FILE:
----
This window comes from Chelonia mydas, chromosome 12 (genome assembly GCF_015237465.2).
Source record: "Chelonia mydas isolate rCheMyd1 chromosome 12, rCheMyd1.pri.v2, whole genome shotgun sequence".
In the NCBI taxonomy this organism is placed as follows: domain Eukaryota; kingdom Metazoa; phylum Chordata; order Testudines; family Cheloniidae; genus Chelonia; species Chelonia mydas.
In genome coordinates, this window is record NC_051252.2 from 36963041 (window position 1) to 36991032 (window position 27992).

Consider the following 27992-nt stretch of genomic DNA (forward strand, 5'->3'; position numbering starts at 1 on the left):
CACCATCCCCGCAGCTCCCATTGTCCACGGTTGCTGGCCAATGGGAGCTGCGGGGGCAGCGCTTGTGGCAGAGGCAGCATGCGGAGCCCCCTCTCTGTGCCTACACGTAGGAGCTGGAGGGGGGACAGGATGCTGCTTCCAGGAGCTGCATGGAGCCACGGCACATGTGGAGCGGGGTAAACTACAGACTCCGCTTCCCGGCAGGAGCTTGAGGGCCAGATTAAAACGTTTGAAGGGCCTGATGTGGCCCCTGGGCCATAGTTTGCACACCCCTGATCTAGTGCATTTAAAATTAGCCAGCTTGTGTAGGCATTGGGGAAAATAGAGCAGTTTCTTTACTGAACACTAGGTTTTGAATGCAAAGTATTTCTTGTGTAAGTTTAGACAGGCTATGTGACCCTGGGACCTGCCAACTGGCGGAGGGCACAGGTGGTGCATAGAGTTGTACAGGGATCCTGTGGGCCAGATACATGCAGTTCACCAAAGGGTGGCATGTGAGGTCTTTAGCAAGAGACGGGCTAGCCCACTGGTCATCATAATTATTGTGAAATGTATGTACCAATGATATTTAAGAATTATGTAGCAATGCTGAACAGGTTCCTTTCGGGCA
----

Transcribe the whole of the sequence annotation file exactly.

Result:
This window comes from Chelonia mydas, chromosome 12 (genome assembly GCF_015237465.2).
Source record: "Chelonia mydas isolate rCheMyd1 chromosome 12, rCheMyd1.pri.v2, whole genome shotgun sequence".
In the NCBI taxonomy this organism is placed as follows: domain Eukaryota; kingdom Metazoa; phylum Chordata; order Testudines; family Cheloniidae; genus Chelonia; species Chelonia mydas.
In genome coordinates, this window is record NC_051252.2 from 36963041 (window position 1) to 36991032 (window position 27992).

Consider the following 27992-nt stretch of genomic DNA (forward strand, 5'->3'; position numbering starts at 1 on the left):
CACCATCCCCGCAGCTCCCATTGTCCACGGTTGCTGGCCAATGGGAGCTGCGGGGGCAGCGCTTGTGGCAGAGGCAGCATGCGGAGCCCCCTCTCTGTGCCTACACGTAGGAGCTGGAGGGGGGACAGGATGCTGCTTCCAGGAGCTGCATGGAGCCACGGCACATGTGGAGCGGGGTAAACTACAGACTCCGCTTCCCGGCAGGAGCTTGAGGGCCAGATTAAAACGTTTGAAGGGCCTGATGTGGCCCCTGGGCCATAGTTTGCACACCCCTGATCTAGTGCATTTAAAATTAGCCAGCTTGTGTAGGCATTGGGGAAAATAGAGCAGTTTCTTTACTGAACACTAGGTTTTGAATGCAAAGTATTTCTTGTGTAAGTTTAGACAGGCTATGTGACCCTGGGACCTGCCAACTGGCGGAGGGCACAGGTGGTGCATAGAGTTGTACAGGGATCCTGTGGGCCAGATACATGCAGTTCACCAAAGGGTGGCATGTGAGGTCTTTAGCAAGAGACGGGCTAGCCCACTGGTCATCATAATTATTGTGAAATGTATGTACCAATGATATTTAAGAATTATGTAGCAATGCTGAACAGGTTCCTTTCGGGCA